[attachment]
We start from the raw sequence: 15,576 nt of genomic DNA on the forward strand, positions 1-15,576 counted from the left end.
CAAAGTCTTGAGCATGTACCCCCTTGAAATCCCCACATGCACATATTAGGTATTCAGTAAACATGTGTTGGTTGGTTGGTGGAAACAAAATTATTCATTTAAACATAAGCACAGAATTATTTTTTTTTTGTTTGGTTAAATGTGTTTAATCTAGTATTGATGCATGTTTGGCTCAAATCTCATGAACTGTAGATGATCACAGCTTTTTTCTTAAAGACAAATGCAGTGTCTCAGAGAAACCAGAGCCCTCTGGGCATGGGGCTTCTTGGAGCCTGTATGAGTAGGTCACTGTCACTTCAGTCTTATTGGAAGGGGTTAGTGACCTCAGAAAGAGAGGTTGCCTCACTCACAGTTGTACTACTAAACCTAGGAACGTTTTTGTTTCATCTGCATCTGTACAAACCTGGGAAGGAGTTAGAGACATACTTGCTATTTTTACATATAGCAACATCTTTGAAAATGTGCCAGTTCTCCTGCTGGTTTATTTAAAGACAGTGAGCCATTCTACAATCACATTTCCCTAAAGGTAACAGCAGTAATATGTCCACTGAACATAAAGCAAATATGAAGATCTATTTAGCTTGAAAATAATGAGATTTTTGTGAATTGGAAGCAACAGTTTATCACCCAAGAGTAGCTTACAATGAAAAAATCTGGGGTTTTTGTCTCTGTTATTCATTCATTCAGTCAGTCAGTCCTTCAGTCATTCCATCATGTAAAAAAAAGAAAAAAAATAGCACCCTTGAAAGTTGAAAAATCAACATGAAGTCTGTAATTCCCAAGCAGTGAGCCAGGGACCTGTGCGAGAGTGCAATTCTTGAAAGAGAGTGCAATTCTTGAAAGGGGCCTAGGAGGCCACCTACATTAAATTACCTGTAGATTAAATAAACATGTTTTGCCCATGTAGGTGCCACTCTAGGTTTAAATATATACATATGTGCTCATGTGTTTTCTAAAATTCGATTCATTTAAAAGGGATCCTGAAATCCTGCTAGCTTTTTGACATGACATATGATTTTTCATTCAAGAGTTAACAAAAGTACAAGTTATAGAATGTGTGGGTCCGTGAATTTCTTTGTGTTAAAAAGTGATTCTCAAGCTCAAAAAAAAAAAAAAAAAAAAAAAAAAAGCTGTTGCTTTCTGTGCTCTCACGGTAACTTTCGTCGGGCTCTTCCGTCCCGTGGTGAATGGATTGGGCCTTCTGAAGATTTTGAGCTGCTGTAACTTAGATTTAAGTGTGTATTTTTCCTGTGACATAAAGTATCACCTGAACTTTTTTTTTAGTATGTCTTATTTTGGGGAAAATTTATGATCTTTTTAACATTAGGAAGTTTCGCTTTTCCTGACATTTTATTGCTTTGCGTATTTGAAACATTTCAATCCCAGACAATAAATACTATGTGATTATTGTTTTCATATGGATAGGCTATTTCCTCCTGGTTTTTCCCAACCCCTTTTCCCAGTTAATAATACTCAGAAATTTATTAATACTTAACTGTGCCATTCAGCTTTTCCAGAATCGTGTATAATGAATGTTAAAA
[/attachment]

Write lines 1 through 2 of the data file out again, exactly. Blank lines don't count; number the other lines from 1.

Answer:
We start from the raw sequence: 15,576 nt of genomic DNA on the forward strand, positions 1-15,576 counted from the left end.
CAAAGTCTTGAGCATGTACCCCCTTGAAATCCCCACATGCACATATTAGGTATTCAGTAAACATGTGTTGGTTGGTTGGTGGAAACAAAATTATTCATTTAAACATAAGCACAGAATTATTTTTTTTTTGTTTGGTTAAATGTGTTTAATCTAGTATTGATGCATGTTTGGCTCAAATCTCATGAACTGTAGATGATCACAGCTTTTTTCTTAAAGACAAATGCAGTGTCTCAGAGAAACCAGAGCCCTCTGGGCATGGGGCTTCTTGGAGCCTGTATGAGTAGGTCACTGTCACTTCAGTCTTATTGGAAGGGGTTAGTGACCTCAGAAAGAGAGGTTGCCTCACTCACAGTTGTACTACTAAACCTAGGAACGTTTTTGTTTCATCTGCATCTGTACAAACCTGGGAAGGAGTTAGAGACATACTTGCTATTTTTACATATAGCAACATCTTTGAAAATGTGCCAGTTCTCCTGCTGGTTTATTTAAAGACAGTGAGCCATTCTACAATCACATTTCCCTAAAGGTAACAGCAGTAATATGTCCACTGAACATAAAGCAAATATGAAGATCTATTTAGCTTGAAAATAATGAGATTTTTGTGAATTGGAAGCAACAGTTTATCACCCAAGAGTAGCTTACAATGAAAAAATCTGGGGTTTTTGTCTCTGTTATTCATTCATTCAGTCAGTCAGTCCTTCAGTCATTCCATCATGTAAAAAAAAGAAAAAAAATAGCACCCTTGAAAGTTGAAAAATCAACATGAAGTCTGTAATTCCCAAGCAGTGAGCCAGGGACCTGTGCGAGAGTGCAATTCTTGAAAGAGAGTGCAATTCTTGAAAGGGGCCTAGGAGGCCACCTACATTAAATTACCTGTAGATTAAATAAACATGTTTTGCCCATGTAGGTGCCACTCTAGGTTTAAATATATACATATGTGCTCATGTGTTTTCTAAAATTCGATTCATTTAAAAGGGATCCTGAAATCCTGCTAGCTTTTTGACATGACATATGATTTTTCATTCAAGAGTTAACAAAAGTACAAGTTATAGAATGTGTGGGTCCGTGAATTTCTTTGTGTTAAAAAGTGATTCTCAAGCTCAAAAAAAAAAAAAAAAAAAAAAAAAAAGCTGTTGCTTTCTGTGCTCTCACGGTAACTTTCGTCGGGCTCTTCCGTCCCGTGGTGAATGGATTGGGCCTTCTGAAGATTTTGAGCTGCTGTAACTTAGATTTAAGTGTGTATTTTTCCTGTGACATAAAGTATCACCTGAACTTTTTTTTTAGTATGTCTTATTTTGGGGAAAATTTATGATCTTTTTAACATTAGGAAGTTTCGCTTTTCCTGACATTTTATTGCTTTGCGTATTTGAAACATTTCAATCCCAGACAATAAATACTATGTGATTATTGTTTTCATATGGATAGGCTATTTCCTCCTGGTTTTTCCCAACCCCTTTTCCCAGTTAATAATACTCAGAAATTTATTAATACTTAACTGTGCCATTCAGCTTTTCCAGAATCGTGTATAATGAATGTTAAAA